These 3rd Graders Will Help You Diversify Your Summer Reading List

Summer is finally here, and with it the annual challenge: How do we keep kids reading?

Many schools have reading challenges. Your local library likely has resources along with help from places like Scholastic, Edutopia and others.

If nothing else, you can always provide your students with a list of suggested reads. But, before you do, take an inventory of the titles on the list. Do they reflect the diversity in your classroom, school, and larger community?

In the language of Rudine Sims Bishop, our children need books that serve as mirrors and windows. They should allow children to see something of themselves in them, while also transporting them or teaching them about new people or places. As a teacher who serves predominantly students of color, I have always pushed myself to find as many “mirror” books as possible within the sea of mostly white characters and authors.

My class has been receiving Scholastic Book Club reading catalogs all year, and we’ve been less than impressed by the lack of racial diversity. So, I was skeptical when I came across the link to their summer reading book list. I looked it over quickly, and found 10 books featuring characters of color. Out of 45 books this feels like an improvement, but it’s far from equitable considering that more than half of our country’s K-12 population is Black, Latino or Asian.

Luckily, there are organizations like Teaching for Change who make it their mission to provide diverse and social justice-oriented texts for all ages. Their 2016 Summer Reading List is a much needed antidote to the overwhelming whiteness presented by most resources out there.

If you’re looking for reviews straight from students themselves however, I’d like to humbly offer you another option. In the fall, when my students learned about the lack of diversity in kid’s literature we decided to do something about it. So, we wrote book reviews of our favorite books featuring characters of color. The result is a blog called We Read Diverse Books (in honor of the hashtag campaign #WeNeedDiverseBooks).

The goal was to show the world that characters of color matter. Additionally, we hoped to share our favorite stories with characters of color to help other readers in search of more diverse stories. And finally, these reviews are a message to libraries, book stores and publishers: We want more diverse books. These are just a few of our favorite stories featuring Black, Latino or Asian characters, but we need more!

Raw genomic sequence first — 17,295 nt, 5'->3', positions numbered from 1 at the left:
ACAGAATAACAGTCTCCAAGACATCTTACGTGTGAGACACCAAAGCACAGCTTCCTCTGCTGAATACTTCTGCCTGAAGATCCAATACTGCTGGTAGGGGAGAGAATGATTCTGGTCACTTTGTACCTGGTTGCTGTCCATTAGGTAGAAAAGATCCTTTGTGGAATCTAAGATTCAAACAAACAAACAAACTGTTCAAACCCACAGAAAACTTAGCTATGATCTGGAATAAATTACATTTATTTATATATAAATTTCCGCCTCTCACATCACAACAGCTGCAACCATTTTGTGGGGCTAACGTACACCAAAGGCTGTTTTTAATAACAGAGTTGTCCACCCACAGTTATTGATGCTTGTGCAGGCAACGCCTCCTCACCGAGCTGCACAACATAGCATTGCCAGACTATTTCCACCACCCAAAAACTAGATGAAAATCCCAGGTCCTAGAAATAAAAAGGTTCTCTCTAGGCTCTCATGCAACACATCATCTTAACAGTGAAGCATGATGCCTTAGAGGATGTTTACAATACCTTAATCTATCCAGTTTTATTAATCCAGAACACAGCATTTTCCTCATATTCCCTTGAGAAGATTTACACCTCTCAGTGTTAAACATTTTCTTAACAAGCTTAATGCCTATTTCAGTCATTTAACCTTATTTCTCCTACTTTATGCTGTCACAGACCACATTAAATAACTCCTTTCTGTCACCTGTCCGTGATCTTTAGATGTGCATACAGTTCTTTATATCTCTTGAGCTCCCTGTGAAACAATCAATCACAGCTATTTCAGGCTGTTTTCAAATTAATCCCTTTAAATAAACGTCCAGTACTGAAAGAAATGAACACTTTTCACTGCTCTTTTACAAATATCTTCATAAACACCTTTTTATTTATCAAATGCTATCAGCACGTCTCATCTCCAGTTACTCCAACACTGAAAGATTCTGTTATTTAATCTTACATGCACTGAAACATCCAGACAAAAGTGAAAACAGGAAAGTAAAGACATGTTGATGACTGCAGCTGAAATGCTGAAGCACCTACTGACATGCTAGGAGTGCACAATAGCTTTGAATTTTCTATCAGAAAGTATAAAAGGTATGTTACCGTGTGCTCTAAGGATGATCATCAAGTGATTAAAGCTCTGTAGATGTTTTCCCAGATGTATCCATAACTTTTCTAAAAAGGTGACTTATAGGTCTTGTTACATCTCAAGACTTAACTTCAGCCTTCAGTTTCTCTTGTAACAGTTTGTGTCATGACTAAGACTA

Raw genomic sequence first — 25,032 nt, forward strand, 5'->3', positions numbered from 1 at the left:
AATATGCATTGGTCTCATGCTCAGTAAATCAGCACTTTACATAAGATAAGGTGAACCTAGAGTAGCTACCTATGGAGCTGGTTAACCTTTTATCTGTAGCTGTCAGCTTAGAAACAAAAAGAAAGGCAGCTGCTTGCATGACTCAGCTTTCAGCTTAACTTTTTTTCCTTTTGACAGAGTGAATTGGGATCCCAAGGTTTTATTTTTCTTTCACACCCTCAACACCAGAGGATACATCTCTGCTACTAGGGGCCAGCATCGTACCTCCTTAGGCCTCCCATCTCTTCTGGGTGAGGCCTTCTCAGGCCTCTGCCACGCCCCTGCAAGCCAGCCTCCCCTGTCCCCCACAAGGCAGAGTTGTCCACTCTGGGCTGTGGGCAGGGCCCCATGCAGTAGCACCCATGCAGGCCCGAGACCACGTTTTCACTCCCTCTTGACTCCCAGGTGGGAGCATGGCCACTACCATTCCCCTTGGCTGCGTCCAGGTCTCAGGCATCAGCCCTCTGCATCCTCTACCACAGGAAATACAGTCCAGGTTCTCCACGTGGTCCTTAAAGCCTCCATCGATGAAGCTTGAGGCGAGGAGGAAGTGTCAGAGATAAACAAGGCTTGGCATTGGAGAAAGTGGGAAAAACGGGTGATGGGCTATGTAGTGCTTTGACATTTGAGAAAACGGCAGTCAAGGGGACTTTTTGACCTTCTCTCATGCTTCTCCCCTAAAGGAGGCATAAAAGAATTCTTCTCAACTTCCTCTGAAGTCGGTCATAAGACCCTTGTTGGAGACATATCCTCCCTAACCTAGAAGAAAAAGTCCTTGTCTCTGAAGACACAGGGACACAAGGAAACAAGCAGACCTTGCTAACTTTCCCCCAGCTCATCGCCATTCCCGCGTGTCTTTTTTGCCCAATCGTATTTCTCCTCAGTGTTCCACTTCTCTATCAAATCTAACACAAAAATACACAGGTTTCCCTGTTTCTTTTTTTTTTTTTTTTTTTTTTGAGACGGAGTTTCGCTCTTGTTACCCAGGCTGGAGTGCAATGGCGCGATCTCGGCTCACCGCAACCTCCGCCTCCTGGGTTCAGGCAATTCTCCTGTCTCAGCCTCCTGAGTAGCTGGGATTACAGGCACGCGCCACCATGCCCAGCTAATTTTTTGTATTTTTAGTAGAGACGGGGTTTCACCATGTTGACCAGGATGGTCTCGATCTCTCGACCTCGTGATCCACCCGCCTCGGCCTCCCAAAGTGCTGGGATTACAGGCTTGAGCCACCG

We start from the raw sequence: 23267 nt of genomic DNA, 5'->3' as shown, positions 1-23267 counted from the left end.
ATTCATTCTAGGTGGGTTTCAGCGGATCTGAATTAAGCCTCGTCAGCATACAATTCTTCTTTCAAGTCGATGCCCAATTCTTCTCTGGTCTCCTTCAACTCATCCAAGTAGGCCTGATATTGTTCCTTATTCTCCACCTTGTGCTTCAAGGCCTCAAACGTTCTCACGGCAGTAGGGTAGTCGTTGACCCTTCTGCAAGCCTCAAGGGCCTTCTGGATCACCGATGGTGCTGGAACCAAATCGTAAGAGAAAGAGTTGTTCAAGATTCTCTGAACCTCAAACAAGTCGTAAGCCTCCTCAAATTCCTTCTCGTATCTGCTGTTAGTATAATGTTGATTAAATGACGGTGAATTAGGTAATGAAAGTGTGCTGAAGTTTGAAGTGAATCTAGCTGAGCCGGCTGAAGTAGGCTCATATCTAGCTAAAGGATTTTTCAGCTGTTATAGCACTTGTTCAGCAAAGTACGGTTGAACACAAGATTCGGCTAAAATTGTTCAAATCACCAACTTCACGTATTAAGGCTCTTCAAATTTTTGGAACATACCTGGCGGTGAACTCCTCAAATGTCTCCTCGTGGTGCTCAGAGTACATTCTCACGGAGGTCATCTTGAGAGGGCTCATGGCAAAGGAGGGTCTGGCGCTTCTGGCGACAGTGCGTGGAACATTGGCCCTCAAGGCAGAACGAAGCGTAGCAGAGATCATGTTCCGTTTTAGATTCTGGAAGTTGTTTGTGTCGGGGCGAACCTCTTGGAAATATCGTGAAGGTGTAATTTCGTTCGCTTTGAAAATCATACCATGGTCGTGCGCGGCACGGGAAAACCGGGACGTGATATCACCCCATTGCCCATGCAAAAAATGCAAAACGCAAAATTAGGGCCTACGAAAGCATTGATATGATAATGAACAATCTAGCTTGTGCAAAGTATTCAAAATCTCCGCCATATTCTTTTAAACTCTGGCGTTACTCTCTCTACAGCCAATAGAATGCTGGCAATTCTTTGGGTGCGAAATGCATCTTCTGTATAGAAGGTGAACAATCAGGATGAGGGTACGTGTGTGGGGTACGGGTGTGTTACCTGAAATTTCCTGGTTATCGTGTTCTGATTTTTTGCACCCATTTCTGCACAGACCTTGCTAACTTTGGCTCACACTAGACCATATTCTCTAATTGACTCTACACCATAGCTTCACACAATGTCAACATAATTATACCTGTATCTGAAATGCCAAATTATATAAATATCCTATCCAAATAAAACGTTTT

Some of the books you’ve likely heard of like Ezra Jack Keats’ Peter’s Chair or Jacqueline Woodson’s The Other Side. Hopefully you’ll find some new books as well though, like Nikki Grimes’ Almost Zero or Jacqueline Jules’ Zapato Power series.

My students’ reviews are imperfect, but they are honest. They’re the real opinions of my third grade class, and I couldn’t be prouder. I hope you appreciate them and they can introduce you to a new favorite character or author.

Here's a list of books reviewed by my 3rd graders this year:

Picture Books
Allie’s Basketball Dream by Barbara E. Barber
Big Bushy Mustache by Gary Soto
Grace for President by Kelly DiPucchio
Jamaica Tag-Along (Jamaica Series) by Juanita Havill
Ling and Ting Share a Birthday (Ling and Ting Series) by Grace Lin
The Other Side by Jacqueline Woodson
Pet Show by Ezra Jack Keats
Peter’s Chair by Ezra Jack Keats
Saturday at the New You by Barbara E. Barber
The Snowy Day by Ezra Jack Keats

Chapter Books
Almost Zero (Dyamonde Daniel series) by Nikki Grimes
Freddie Ramos Springs into Action (Zapato Power Series) by Jacqueline Jules
Freddie Ramos Takes Off (Zapato Power Series) by Jacqueline Jules
Inky the Indigo Fairy (Rainbow Magic Series) by Daisy Meadows
Max Loves Muñecas by Zetta Elliott
My Name is Maria Isabel by Alma Flor Ada

If you appreciate these reviews please comment on them and share!


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